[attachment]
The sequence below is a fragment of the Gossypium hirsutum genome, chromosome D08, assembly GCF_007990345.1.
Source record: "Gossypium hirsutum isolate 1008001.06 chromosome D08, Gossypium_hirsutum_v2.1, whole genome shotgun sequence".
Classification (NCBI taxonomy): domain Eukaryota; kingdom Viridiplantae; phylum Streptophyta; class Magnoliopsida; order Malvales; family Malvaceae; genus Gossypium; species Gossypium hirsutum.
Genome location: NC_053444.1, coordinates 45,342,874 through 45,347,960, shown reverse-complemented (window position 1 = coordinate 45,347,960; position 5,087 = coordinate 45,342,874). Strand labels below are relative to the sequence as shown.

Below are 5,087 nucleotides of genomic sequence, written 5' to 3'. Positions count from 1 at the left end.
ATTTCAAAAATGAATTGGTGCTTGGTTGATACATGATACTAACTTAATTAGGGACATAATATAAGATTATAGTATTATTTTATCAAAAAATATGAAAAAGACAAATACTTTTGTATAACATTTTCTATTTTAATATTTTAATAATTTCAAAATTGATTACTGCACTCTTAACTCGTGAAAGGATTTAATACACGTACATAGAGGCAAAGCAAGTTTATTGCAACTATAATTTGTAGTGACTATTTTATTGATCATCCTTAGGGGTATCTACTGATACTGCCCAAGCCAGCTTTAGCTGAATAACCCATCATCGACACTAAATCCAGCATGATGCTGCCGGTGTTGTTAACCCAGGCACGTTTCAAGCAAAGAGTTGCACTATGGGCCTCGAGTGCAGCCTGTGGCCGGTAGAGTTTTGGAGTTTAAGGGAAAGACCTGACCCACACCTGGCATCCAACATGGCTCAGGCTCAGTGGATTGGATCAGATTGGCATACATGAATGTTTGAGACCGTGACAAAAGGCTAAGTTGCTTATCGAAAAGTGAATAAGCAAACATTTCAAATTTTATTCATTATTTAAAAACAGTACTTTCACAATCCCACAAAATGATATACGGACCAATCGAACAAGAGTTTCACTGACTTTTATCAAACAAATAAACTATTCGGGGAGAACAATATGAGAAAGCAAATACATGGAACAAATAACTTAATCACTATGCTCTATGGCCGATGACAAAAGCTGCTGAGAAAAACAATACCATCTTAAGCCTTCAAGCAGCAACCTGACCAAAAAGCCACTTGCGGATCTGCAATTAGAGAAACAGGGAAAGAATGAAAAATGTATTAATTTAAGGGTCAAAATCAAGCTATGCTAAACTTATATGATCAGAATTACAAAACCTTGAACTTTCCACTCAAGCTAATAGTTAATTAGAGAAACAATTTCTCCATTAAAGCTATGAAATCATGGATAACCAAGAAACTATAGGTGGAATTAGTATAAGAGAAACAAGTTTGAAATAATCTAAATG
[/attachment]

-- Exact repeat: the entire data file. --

The sequence below is a fragment of the Gossypium hirsutum genome, chromosome D08, assembly GCF_007990345.1.
Source record: "Gossypium hirsutum isolate 1008001.06 chromosome D08, Gossypium_hirsutum_v2.1, whole genome shotgun sequence".
Classification (NCBI taxonomy): domain Eukaryota; kingdom Viridiplantae; phylum Streptophyta; class Magnoliopsida; order Malvales; family Malvaceae; genus Gossypium; species Gossypium hirsutum.
Genome location: NC_053444.1, coordinates 45,342,874 through 45,347,960, shown reverse-complemented (window position 1 = coordinate 45,347,960; position 5,087 = coordinate 45,342,874). Strand labels below are relative to the sequence as shown.

Below are 5,087 nucleotides of genomic sequence, written 5' to 3'. Positions count from 1 at the left end.
ATTTCAAAAATGAATTGGTGCTTGGTTGATACATGATACTAACTTAATTAGGGACATAATATAAGATTATAGTATTATTTTATCAAAAAATATGAAAAAGACAAATACTTTTGTATAACATTTTCTATTTTAATATTTTAATAATTTCAAAATTGATTACTGCACTCTTAACTCGTGAAAGGATTTAATACACGTACATAGAGGCAAAGCAAGTTTATTGCAACTATAATTTGTAGTGACTATTTTATTGATCATCCTTAGGGGTATCTACTGATACTGCCCAAGCCAGCTTTAGCTGAATAACCCATCATCGACACTAAATCCAGCATGATGCTGCCGGTGTTGTTAACCCAGGCACGTTTCAAGCAAAGAGTTGCACTATGGGCCTCGAGTGCAGCCTGTGGCCGGTAGAGTTTTGGAGTTTAAGGGAAAGACCTGACCCACACCTGGCATCCAACATGGCTCAGGCTCAGTGGATTGGATCAGATTGGCATACATGAATGTTTGAGACCGTGACAAAAGGCTAAGTTGCTTATCGAAAAGTGAATAAGCAAACATTTCAAATTTTATTCATTATTTAAAAACAGTACTTTCACAATCCCACAAAATGATATACGGACCAATCGAACAAGAGTTTCACTGACTTTTATCAAACAAATAAACTATTCGGGGAGAACAATATGAGAAAGCAAATACATGGAACAAATAACTTAATCACTATGCTCTATGGCCGATGACAAAAGCTGCTGAGAAAAACAATACCATCTTAAGCCTTCAAGCAGCAACCTGACCAAAAAGCCACTTGCGGATCTGCAATTAGAGAAACAGGGAAAGAATGAAAAATGTATTAATTTAAGGGTCAAAATCAAGCTATGCTAAACTTATATGATCAGAATTACAAAACCTTGAACTTTCCACTCAAGCTAATAGTTAATTAGAGAAACAATTTCTCCATTAAAGCTATGAAATCATGGATAACCAAGAAACTATAGGTGGAATTAGTATAAGAGAAACAAGTTTGAAATAATCTAAATG